1. FTC commissioners today announced the launch of a task force to take on monopolies in the US tech industry. The task force will look at tracking competition currently and said in its announcement it will also examine previous mergers and acquisitions. The stated goal is antitrust enforcement: The FTC has assigned 17 staff attorneys specifically for investigating tech's anti-competitive behavior. Rhode Island Congressman (and Antitrust Subcommittee Chairman) David Cicilline is hailing it as "an important step toward restoring competition online." --VERGE
2. H-1B visa approvals are down and demands for evidence are up. This signals bad news for hiring foreign talent amid America's changed attitudes toward immigration. According to new data from U.S. Citizenship and Immigration Services, USCIS only approved 84.5% of received H-1Bs in 2018, compared to almost 93% in 2017. Worse, additional RFEs are making it harder to get an H-1B, with applicants having to prove and justify their work in detail. Further, CIO notes: "Other pending rules could further deter applications." --CIO DIVE
3. Speculative execution threats are absent at RSAC 2019. This is a contrast from last year's focus on Meltdown and Spectre. At the world's biggest enterprise and government security conference this year what we will see are the results of the conference's diversity and inclusion initiative. Handy for CIOs and CTOs this year is RSAC's CISO Boot Camp, Tuesday, March 5 through Wednesday, March 6. And before you pack, check out this traveler's guide to OPSEC by a Duo security employee.
4. Sprint announced it's bringing Amazon Web Services (AWS) storage and Internet of Things (IoT) services to its Curiosity IoT platform. The AWS cloud and the Curiosity IoT native LTE core combined means enterprises can process IoT data locally, distribute IoT apps, forward data to the cloud to run analytics, as well as store and protect any amount of data from IoT devices. The offering will be for customers of all sizes and industries. --TECH REPUBLIC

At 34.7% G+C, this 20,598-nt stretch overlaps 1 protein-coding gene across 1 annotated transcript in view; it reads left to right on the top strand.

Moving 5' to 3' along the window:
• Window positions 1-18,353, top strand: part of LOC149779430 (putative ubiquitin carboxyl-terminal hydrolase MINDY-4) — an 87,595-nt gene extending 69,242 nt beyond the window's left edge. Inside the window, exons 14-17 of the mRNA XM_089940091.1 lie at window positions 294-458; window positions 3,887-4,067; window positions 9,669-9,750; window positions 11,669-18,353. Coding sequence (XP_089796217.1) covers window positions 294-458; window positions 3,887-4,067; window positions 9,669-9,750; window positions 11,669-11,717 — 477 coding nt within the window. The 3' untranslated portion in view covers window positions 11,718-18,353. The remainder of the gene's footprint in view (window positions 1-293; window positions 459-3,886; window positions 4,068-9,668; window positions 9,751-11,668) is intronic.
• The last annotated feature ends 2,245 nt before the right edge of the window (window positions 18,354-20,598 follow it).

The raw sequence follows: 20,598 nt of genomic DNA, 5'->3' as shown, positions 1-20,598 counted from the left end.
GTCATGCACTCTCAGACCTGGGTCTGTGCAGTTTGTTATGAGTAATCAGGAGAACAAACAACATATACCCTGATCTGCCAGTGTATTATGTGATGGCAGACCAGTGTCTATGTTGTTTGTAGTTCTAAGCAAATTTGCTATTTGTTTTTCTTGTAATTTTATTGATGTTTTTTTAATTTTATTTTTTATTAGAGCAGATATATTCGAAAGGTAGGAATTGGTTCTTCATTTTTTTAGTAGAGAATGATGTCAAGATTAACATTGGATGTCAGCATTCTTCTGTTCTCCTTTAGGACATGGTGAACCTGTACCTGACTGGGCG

5. Microsoft will stop providing Windows 10 'ready for business' guidance, a change in terminology already making commercial customers unsure about where the upgrade stands on stability and reliability. Reactions so far are not positive, with commenters raging on Microsoft's post announcing the change. --COMPUTERWORLD
6. The former CIO Of Sears, IBM, and Reliance, Timothy Kasbe, is now head of Zoho Australia/New Zealand. Kasbe said Zoho's saturation allows the company to create more value "without reading customers’ data or worse, selling it to highest bidder." Australia is one of Zoho's top four performing markets in the world. --FORBES
7. PepsiCo Inc. is digitizing its business and streamlining its supply chain in a plan to combine data sources for deeper info on consumers. Internally, the company is embarking on a major talent acquisition push for an employee culture change. At the top, Pepsi hopes to streamline global ops, with a focus on supply chain precision. --CIO DIVE
8. Chief information officers are taking on roles in election security, said Delaware CIO James Collins at a National Governors Association conference. While managing the security of varying systems is like breathing to CIOs, state election officials underwent crash courses in cybersecurity, when the feds made election systems part of the country’s critical infrastructure in 2017. --STATESCOOP
9. The Winter 2019 digital issue of CIO is out with its annual State of the CIO research. Highlights include the six practices of influential IT leaders, leveraging metrics to ease headaches while replacing legacy environments, and a look at what's changed (a lot!) for CIOs in the past 12 months. --CIO
10. Good advice on overcoming your patching problems: With the average time to patch at 100 days, it's clear everyone is prioritizing problems like there's no tomorrow. But tomorrow is now for 93% of companies who experienced an attack in the past year. That's why this op-ed of advice on overcoming patching problems is worth a read. --BETANEWS
This newsletter is curated and authored by author and reporter Violet Blue, who covers security and privacy for outlets ranging from CBS News and CNET to Financial Times and ZDNet. Ms. Blue has been featured on The Oprah Winfrey Show and CNN, she writes the Engadget column "Bad Password," and she is the author of The Smart Girl's Guide to Privacy. Violet is on the Advisory Board for privacy nonprofit Without My Consent and a member of the Internet Press Guild. Find her sharing thoughts on Twitter @violetblue.
Editing team: Kim Lyons (managing editor at Inside, a Pittsburgh-based journalist with recent bylines in the NYTimes and Columbia Journalism Review.) and Susmita Baral (senior editor at Inside, recent bylines in NatGeo, Teen Vogue, and Quartz. Runs the biggest mac and cheese account on Instagram).